We enthusiastically created something new with the awareness of the high importance of our mission for the company.
There was complete immersion in the process, attention to detail, and a broad vision of the product.
We were looking to the future. We created it. And most importantly, the team has become a single entity.
Each of us felt like a part of a single whole, and the sum of all of us gave rise to a qualitatively new formation, within which we could reveal our potential much more and resonate with each other.
This is the most magical state when you get high from the creative process and become happier from the results obtained.
This is exactly what the atmosphere should be like for teams to create brilliant products. Fast, easy,and highly motivated.
This was one of the most anticipated and exciting releases of my life. I can assume that not only in mine.
A fairly large piece of our product, created over several months of work, was waiting to be released in production.
The result was very boring. The delivery was successful, the new tool found a new life, still lives and is constantly being improved, getting rid of shortcomings and acquiring new features.
The tension rose again. As usual in such cases, fear of possible failure was in the air. But the eyes are afraid, and the hands do.
The first feeling experienced after the release was not the excitement and joy of launching a new tool, but relief from the fact that we were freed from the burden of the huge responsibility associated with its creation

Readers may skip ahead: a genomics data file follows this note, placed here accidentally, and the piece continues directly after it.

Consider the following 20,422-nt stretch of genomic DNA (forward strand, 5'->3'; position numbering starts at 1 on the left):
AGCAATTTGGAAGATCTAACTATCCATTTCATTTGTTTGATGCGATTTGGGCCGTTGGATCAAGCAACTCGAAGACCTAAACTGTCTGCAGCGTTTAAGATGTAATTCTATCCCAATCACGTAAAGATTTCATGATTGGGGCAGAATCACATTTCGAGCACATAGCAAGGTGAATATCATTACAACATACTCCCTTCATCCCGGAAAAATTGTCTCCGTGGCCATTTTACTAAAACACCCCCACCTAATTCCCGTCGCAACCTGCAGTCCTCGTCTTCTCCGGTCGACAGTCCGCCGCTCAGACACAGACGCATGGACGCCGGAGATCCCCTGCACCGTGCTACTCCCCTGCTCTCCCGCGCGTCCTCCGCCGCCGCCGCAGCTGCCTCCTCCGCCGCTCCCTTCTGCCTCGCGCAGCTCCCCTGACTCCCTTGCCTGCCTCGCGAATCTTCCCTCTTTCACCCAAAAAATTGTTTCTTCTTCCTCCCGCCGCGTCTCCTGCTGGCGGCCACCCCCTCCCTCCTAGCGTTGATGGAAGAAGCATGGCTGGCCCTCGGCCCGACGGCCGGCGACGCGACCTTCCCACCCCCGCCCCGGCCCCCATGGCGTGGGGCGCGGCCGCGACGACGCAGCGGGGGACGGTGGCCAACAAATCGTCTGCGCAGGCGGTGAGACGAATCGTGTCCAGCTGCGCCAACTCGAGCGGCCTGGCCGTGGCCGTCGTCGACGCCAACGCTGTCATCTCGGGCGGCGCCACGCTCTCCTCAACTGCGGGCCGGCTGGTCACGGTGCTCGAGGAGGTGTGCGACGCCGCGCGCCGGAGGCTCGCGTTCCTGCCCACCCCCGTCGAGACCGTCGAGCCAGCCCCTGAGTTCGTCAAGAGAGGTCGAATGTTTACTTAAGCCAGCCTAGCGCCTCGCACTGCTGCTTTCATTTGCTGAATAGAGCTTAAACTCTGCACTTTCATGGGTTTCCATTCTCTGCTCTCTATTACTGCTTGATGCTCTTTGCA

, although then, as the first emotions subsided, a well-founded and well-deserved joy came.
Of course, not all projects in our company are so epic. In this case, due to the long duration and high complexity, the project has absorbed a lot of components in various aspects, and has become a collective image. It is like a fractal, which includes the features of everything that surrounds it. Looking at it, we can see how the entire company works, how other tasks and projects are being implemented.
Any activity in our life requires awareness. Otherwise, there will be neither a useful result at the output, nor high-quality development in the process. In the modern IT world, there is a practice of conducting retrospectives, which is designed to bring this very awareness to people's thinking and work processes.
On the eve of the release, we held a retrospective session with the participation of the entire project team and management. Naturally, having almost reached the finish line a few unplanned months after the start of the project, the team was eager to have an objective attitude to what had happened. And first of all, this was what the RP, which was directly responsible for the project timing and product quality, craved.